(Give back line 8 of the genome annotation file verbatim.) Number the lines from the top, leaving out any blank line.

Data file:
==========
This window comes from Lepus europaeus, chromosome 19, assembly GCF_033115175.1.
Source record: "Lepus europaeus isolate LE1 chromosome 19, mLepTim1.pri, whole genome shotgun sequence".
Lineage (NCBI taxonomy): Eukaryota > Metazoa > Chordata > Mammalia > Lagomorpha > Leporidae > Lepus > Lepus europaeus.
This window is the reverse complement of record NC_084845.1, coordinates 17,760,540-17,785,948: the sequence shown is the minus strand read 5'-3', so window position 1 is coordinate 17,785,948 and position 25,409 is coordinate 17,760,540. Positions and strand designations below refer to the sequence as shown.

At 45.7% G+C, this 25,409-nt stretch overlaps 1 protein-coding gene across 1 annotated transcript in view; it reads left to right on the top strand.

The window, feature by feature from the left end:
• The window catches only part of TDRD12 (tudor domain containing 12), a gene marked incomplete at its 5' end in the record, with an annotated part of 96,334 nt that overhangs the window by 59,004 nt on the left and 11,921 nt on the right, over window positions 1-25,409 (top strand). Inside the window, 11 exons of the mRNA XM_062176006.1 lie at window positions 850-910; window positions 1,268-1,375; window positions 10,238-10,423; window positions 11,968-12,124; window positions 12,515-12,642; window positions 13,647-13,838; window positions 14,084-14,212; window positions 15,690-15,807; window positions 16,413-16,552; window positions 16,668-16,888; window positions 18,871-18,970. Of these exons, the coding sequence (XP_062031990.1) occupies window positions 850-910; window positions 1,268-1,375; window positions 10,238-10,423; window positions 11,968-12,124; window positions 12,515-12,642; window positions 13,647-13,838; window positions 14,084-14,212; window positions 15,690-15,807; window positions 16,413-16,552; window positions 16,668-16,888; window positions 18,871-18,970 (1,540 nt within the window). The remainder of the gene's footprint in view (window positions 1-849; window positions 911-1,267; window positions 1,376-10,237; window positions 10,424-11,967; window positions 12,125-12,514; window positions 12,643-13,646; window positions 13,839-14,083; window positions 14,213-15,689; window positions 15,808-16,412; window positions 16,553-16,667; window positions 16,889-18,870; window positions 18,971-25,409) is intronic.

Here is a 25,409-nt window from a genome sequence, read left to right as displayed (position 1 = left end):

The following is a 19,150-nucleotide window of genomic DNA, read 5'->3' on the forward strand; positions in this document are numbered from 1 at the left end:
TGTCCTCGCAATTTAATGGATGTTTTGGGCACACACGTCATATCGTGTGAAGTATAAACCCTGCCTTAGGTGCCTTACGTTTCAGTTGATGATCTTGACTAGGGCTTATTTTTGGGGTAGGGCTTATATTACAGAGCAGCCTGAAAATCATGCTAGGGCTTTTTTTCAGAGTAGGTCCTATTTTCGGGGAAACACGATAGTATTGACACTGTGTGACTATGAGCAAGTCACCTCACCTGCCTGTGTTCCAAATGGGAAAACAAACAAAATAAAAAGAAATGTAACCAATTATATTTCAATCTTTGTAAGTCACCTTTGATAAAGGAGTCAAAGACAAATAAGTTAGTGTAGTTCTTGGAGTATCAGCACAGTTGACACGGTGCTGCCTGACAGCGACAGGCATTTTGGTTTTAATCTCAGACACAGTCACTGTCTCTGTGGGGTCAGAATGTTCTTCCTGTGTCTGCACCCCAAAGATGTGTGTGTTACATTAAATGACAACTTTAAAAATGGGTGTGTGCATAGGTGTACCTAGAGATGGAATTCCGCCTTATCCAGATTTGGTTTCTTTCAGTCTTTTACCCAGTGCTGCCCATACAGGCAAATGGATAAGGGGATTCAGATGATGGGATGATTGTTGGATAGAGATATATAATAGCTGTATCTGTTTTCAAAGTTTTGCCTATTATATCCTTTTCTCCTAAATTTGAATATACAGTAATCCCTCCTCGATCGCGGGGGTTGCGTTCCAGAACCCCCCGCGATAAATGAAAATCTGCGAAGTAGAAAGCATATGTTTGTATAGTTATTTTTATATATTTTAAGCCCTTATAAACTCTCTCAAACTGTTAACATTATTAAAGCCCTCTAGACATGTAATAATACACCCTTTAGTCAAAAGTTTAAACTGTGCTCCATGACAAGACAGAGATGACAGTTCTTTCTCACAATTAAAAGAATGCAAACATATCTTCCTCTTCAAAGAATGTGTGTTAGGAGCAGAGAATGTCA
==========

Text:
Here is a 25,409-nt window from a genome sequence, read left to right as displayed (position 1 = left end):